Greece: outrage over Macedonia name sets no-confidence motion in parliament

Prime Minister Alexis Tsipras has faced rejection at home over his deal to settle the dispute over Macedonia's name. Tsipras's leadership will be tested as parliament considers a no-confidence motion against him.

The Greek parliament moved on Thursday to debate a no-confidence motion against Prime Minister Alexis Tsipras's government. Lawmakers acted following Tsipras's deal with the neighboring Republic of Macedonia that it should be called Severna Makedonja, or Northern Macedonia.

The parliamentary debate is expected to conclude on Saturday and if successful, it would mean that Tsipras would have to hand over his governing mandate to Greece's president.

The controversial name deal

The agreement between the Greek prime minister and his Macedonian counterpart, Zoran Zaev, was meant to solve a decades-old dispute between the two countries over Macedonia's name.

Read more: Greece's anti-Macedonia protests fuel nationalist sentiment

Greece has used its influence to prevent its neighbor from joining the EU and NATO because it fundamentally opposes their use of the name Macedonia.

For Greece, the term "Macedonia" implies a territorial claim on its northern province, also called Macedonia, which is the birthplace of Alexander the Great, a major figure in ancient Greek heritage and history.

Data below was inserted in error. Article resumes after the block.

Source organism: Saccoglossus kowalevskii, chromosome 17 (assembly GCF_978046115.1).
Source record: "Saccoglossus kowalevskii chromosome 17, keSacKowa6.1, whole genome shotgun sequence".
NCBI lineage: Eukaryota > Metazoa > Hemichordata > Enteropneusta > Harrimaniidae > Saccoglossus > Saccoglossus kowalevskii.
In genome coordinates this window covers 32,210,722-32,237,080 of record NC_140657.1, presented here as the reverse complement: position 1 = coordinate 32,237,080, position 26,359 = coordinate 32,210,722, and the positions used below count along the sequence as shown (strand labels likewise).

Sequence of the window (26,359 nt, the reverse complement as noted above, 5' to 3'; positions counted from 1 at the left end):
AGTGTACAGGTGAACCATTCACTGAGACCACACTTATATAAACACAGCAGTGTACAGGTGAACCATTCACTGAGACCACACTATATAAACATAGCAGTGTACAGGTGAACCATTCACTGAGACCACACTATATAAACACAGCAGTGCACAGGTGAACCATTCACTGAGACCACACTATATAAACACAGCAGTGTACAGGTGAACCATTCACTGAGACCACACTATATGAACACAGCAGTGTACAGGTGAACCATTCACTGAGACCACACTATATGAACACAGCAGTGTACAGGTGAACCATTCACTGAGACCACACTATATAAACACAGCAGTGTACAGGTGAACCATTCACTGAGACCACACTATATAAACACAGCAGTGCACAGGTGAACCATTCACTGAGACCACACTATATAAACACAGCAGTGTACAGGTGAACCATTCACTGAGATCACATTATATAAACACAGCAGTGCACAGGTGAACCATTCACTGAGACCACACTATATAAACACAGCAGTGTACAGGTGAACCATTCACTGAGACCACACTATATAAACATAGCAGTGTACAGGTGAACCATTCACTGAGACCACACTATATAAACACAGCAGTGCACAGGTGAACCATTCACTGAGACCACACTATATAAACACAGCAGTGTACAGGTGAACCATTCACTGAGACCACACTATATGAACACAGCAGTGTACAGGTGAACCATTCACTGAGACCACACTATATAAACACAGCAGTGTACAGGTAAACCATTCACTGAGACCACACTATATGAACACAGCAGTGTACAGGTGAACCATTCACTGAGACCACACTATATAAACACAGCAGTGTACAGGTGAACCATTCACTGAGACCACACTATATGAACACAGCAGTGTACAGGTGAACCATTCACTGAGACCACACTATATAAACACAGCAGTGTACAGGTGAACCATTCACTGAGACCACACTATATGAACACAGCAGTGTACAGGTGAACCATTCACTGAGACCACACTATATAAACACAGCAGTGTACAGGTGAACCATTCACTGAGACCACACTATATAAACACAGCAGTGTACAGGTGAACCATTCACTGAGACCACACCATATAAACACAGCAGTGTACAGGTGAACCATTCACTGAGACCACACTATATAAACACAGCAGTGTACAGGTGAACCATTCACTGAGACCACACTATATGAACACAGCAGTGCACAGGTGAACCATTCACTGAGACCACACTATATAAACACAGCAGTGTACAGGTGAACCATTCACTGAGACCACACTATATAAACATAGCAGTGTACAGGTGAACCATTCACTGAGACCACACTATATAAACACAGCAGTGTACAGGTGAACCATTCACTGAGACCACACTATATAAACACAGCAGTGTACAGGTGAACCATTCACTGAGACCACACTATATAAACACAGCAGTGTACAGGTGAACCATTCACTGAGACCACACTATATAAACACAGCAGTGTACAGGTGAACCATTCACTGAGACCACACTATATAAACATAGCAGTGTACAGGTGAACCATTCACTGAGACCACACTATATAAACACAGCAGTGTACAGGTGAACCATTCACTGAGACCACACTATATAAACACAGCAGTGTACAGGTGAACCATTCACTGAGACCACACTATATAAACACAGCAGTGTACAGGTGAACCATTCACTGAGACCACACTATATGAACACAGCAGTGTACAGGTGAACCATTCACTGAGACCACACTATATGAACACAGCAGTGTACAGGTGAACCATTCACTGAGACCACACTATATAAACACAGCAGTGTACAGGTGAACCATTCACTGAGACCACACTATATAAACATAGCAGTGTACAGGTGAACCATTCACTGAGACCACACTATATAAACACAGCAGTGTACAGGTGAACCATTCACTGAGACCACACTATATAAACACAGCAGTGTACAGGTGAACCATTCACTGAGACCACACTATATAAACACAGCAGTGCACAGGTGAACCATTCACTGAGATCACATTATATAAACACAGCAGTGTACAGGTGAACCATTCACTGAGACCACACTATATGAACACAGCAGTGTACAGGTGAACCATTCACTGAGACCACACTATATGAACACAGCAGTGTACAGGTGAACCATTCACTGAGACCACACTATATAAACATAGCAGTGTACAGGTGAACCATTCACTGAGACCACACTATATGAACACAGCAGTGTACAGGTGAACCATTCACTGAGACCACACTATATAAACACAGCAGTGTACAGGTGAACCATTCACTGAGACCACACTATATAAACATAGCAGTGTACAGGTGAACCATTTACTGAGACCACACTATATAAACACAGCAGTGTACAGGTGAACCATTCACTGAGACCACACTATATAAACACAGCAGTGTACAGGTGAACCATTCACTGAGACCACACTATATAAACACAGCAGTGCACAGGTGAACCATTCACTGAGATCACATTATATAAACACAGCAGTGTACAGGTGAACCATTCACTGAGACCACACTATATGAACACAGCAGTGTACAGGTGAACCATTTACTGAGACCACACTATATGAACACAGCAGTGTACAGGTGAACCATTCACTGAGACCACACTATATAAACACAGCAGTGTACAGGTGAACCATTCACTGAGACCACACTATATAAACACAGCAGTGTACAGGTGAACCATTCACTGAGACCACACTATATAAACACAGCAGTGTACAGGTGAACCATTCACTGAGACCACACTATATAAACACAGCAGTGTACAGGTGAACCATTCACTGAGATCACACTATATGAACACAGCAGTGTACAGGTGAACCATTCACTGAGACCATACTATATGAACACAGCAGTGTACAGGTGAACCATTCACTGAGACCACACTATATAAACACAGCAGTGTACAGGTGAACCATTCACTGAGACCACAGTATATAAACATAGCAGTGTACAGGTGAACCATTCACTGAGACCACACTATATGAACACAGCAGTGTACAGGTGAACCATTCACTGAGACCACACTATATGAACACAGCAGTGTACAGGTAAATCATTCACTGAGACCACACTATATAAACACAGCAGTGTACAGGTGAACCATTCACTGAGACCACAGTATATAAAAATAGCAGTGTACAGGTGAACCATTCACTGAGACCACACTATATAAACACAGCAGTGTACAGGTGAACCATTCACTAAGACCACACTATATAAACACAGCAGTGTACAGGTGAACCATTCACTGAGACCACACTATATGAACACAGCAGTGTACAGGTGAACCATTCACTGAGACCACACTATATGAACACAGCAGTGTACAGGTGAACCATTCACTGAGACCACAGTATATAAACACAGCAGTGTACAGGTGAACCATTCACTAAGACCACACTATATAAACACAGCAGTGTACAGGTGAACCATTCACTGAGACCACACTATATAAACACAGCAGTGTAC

Shape-shifting Macedonia

Present day

As well as Greece and the Former Yugoslav Republic of Macedonia, the geographic region of Macedonia extends into Albania, Bulgaria and Serbia as well as small areas of Kosovo (which you can't quite see here).

Shape-shifting Macedonia

Greek origins

The ancient kingdom of Macedonia – or Macedon – was a relatively small part of the present day Greek province of Macedonia. It first expanded under King Perdiccas I, then widened to take in other areas.

Shape-shifting Macedonia

A Roman province

After the fall of the Greek Empire, the Romans – who admired Alexander – used the old name Macedonia for the province encompassing much of northern Greece and the area north of it – including much of the modern-day Former Yugoslav Republic of Macedonia.

Shape-shifting Macedonia

A shift to the east